All these psychological dynamics are clearly observable in statements made by powerful establishment figures like Max Price in his emasculated letter published in Politicsweb on 19 Oct, in Karin Brodie's tortured explanation of what she means by "decolonised mathematics" and even in the guarded utterances of the confident, acutely analytical and opinionated John Maytham at Cape Talk.
Evidence of the Stockholm syndrome is also glaringly apparent in the mass fiction that the recent riots are in response to legitimate student grievance and are not, as is obvious to anyone still in possession of their cognitive marbles, part of an on-going attempt at outright capture of the tertiary education system - insofar as a coherent objective can be discerned in the nihilistic mob .
The great achievement of Western culture over the past millennium has been the elevation of the individual, together with his/her attendant rights and responsibilities, over the collective. This is the foundation stone of democratic governance and individual liberty enshrined in the praxis and Constitutions of the successful democracies of Western Europe, the Americas, Scandinavia and elsewhere. Our own Constitution reflects that tradition.
It is this tradition, and the cultural and legal apparatus which is part of it, which is being tamely surrendered to the voices of the mob. The consequences will be felt by South Africa for decades to come.
At a minimum serious harm has been inflicted on the tertiary education system of South Africa. A toxic genie has been liberated into the halls of academia which will work its poison over time. It will be seen in a dropping of academic standards, the polarisation and politicisation of the academic space, the flight of alumnus money and top-grade staff and students and deteriorating extra-curricular programmes as "campus politics" and shortage of funds exerts their baleful influence over the student and staff body.
These effects will spread beyond the academic space in the form of reduced expertise, a politicised public culture increasingly prone to opportunism and corruption and a public discourse dominated by a mythologised history, racial grievance and the substitution of empty slogans for reasoned debate. The tradition of personal agency and responsibility will succumb to group-based politics which will get uglier as our situation worsens.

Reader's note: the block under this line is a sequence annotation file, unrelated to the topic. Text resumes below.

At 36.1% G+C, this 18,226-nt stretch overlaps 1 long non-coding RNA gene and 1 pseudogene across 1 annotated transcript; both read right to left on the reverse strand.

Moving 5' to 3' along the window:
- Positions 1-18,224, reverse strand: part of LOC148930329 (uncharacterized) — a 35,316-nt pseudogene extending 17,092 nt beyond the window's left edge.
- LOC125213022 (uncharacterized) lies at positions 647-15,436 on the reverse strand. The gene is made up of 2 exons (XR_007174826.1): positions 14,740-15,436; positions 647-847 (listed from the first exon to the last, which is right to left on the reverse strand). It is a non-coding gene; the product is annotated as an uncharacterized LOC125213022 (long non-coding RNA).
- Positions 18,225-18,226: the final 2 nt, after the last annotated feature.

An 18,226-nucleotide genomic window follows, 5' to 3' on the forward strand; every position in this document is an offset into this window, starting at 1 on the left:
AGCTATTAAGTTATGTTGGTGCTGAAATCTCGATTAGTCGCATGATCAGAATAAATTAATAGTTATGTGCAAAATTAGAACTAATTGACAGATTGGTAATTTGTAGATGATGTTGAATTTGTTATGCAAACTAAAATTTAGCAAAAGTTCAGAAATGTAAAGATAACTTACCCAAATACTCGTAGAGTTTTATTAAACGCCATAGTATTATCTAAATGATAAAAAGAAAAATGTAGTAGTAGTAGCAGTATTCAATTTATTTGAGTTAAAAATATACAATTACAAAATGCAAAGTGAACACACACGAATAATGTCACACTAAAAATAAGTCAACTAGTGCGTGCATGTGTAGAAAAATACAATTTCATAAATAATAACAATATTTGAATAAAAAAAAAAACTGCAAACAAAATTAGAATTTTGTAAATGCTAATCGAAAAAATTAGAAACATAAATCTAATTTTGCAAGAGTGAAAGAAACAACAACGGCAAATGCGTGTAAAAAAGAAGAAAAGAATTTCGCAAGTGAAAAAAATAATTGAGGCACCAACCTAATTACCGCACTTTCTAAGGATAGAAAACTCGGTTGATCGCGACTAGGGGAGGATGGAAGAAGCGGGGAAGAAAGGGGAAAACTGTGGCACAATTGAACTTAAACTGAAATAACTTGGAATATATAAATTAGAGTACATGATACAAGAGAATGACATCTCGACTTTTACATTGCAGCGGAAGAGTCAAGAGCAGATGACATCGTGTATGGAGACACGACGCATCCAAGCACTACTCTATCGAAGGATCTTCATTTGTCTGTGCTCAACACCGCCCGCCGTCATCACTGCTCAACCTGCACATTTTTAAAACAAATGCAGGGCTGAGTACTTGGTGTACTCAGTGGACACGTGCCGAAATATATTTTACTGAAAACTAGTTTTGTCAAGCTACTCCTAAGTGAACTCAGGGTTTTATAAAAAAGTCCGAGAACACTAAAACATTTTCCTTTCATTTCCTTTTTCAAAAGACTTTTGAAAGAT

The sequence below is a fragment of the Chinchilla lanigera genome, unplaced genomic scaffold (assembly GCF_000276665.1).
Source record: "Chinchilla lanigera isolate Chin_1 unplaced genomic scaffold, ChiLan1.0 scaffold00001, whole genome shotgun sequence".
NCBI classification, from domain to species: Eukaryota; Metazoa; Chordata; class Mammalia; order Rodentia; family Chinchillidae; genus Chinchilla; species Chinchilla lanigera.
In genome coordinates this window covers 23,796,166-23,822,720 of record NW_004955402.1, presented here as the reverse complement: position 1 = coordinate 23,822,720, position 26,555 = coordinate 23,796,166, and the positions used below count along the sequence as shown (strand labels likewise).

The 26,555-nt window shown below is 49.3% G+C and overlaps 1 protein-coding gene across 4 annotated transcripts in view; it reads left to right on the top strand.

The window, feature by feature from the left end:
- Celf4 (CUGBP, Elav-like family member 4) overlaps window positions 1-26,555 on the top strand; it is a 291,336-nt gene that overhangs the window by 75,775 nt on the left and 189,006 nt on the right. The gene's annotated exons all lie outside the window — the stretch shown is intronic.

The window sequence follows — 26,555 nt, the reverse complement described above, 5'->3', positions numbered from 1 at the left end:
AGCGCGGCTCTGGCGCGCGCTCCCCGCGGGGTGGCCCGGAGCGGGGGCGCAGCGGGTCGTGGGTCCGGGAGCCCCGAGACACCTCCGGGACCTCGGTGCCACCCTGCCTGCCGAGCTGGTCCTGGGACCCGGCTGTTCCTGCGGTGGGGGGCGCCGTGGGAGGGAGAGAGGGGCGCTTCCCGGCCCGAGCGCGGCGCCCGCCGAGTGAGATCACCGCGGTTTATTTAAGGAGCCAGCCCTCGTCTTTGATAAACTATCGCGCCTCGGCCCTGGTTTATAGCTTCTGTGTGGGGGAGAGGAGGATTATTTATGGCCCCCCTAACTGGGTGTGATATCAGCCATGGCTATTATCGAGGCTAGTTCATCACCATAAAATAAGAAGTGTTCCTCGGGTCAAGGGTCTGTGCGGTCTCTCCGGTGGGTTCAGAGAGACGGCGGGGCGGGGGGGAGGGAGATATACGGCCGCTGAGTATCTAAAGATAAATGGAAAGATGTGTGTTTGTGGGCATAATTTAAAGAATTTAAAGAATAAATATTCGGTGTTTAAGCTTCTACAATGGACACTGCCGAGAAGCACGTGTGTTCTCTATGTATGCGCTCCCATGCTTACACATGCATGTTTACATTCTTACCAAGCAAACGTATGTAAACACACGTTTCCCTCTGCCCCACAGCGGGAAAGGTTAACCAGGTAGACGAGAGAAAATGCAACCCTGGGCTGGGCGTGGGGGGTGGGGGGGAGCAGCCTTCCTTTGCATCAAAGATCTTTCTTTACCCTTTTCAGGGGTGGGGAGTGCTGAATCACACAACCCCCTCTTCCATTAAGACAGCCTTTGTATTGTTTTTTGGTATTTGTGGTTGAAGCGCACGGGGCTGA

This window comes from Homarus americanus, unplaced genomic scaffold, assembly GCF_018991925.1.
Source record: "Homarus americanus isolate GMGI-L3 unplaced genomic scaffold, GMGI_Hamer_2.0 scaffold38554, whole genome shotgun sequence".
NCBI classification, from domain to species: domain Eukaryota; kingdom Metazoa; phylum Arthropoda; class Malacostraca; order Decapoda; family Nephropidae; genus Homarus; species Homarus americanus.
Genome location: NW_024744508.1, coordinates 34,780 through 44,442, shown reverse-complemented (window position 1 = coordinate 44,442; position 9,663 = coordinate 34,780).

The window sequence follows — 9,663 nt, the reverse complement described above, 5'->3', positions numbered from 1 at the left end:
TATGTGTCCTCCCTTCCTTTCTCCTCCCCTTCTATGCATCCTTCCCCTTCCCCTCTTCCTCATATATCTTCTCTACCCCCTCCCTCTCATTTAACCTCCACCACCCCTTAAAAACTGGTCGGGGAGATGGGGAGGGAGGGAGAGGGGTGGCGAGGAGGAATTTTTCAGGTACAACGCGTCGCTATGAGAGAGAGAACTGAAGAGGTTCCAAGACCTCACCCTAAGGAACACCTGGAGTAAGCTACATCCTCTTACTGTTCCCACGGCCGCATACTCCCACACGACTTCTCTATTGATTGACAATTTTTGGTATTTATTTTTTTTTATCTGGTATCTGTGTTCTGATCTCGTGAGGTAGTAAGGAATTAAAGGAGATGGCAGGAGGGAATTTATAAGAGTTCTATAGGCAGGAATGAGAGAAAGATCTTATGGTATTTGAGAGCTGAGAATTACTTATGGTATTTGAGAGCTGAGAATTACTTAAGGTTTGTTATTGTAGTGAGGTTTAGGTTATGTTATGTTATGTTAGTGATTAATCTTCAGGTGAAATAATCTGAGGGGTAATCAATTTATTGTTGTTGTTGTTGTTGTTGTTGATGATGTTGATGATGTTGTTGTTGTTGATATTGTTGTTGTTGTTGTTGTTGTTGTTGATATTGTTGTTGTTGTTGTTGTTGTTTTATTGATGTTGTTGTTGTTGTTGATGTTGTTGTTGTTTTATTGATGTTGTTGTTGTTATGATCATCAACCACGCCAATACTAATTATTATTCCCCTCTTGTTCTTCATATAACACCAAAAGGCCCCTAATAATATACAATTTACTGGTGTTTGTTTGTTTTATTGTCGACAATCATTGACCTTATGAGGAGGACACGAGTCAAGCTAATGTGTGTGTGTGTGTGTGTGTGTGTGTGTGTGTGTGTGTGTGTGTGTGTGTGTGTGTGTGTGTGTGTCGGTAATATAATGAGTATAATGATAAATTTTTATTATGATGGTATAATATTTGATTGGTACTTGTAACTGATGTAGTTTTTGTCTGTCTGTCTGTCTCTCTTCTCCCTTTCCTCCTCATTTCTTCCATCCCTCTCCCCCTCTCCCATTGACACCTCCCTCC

The far end of this process is the South African version of the "Arab Spring" (and multiple similar "African Springs" post-liberation).
I've been accused at underestimating the institutional strength and democratic culture of South Africa. Our vast business and commercial interests also provide a countervailing stabilisation force against the wilder elements in our politics - or so the argument goes.
I'm not entirely convinced. One of the more disturbing features of the past few weeks has been the absence of clear, consistent, and visible leadership which firmly asserts the fundamental principles on which our Constitution is founded and is willing to take the necessary steps to enforce it when dialogue and reason have failed.
We can no longer seriously expect such principled leadership from the thoroughly demoralised, in every sense of the word, residue of the ANC. The Zuptas and their allies are hoping to ride this out and to pick up whatever advantage is left in the debris. But what about the DA?
While the media is in thrall to who knows what, surely it is not beyond the imagination of the DA strategists to find a way of publicly asserting their position on the real (not fictive) goals of the Fallist movement and to take whatever steps are possible to return the principles of responsive but orderly governance envisaged by our restorative but practical Constitution.
We await such leadership but it has not been forthcoming. We need to ask why and to expect something considerably better.